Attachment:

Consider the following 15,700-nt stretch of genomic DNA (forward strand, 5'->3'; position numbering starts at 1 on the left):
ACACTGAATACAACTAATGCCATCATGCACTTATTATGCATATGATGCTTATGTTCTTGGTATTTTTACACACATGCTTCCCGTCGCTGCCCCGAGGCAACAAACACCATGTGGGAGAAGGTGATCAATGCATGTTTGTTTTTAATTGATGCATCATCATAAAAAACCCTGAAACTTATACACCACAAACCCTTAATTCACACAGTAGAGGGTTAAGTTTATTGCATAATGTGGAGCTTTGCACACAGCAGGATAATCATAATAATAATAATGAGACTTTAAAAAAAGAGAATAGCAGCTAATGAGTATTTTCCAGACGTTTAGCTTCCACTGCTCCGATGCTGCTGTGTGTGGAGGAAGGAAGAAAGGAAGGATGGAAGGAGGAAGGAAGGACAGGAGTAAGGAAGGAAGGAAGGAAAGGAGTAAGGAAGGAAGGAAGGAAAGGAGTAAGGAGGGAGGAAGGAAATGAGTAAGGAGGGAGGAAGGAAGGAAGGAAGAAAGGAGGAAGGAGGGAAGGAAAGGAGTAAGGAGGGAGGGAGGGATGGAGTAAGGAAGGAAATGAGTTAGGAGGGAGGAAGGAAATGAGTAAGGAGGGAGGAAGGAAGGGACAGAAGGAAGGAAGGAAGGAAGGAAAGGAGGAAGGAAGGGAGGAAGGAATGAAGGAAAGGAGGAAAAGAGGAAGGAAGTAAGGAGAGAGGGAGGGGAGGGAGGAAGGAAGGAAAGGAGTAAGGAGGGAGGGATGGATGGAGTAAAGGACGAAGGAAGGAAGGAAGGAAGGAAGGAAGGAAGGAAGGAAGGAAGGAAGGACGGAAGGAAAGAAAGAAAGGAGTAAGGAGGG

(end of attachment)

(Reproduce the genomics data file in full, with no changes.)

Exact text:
Consider the following 15,700-nt stretch of genomic DNA (forward strand, 5'->3'; position numbering starts at 1 on the left):
ACACTGAATACAACTAATGCCATCATGCACTTATTATGCATATGATGCTTATGTTCTTGGTATTTTTACACACATGCTTCCCGTCGCTGCCCCGAGGCAACAAACACCATGTGGGAGAAGGTGATCAATGCATGTTTGTTTTTAATTGATGCATCATCATAAAAAACCCTGAAACTTATACACCACAAACCCTTAATTCACACAGTAGAGGGTTAAGTTTATTGCATAATGTGGAGCTTTGCACACAGCAGGATAATCATAATAATAATAATGAGACTTTAAAAAAAGAGAATAGCAGCTAATGAGTATTTTCCAGACGTTTAGCTTCCACTGCTCCGATGCTGCTGTGTGTGGAGGAAGGAAGAAAGGAAGGATGGAAGGAGGAAGGAAGGACAGGAGTAAGGAAGGAAGGAAGGAAAGGAGTAAGGAAGGAAGGAAGGAAAGGAGTAAGGAGGGAGGAAGGAAATGAGTAAGGAGGGAGGAAGGAAGGAAGGAAGAAAGGAGGAAGGAGGGAAGGAAAGGAGTAAGGAGGGAGGGAGGGATGGAGTAAGGAAGGAAATGAGTTAGGAGGGAGGAAGGAAATGAGTAAGGAGGGAGGAAGGAAGGGACAGAAGGAAGGAAGGAAGGAAGGAAAGGAGGAAGGAAGGGAGGAAGGAATGAAGGAAAGGAGGAAAAGAGGAAGGAAGTAAGGAGAGAGGGAGGGGAGGGAGGAAGGAAGGAAAGGAGTAAGGAGGGAGGGATGGATGGAGTAAAGGACGAAGGAAGGAAGGAAGGAAGGAAGGAAGGAAGGAAGGAAGGAAGGAAGGACGGAAGGAAAGAAAGAAAGGAGTAAGGAGGG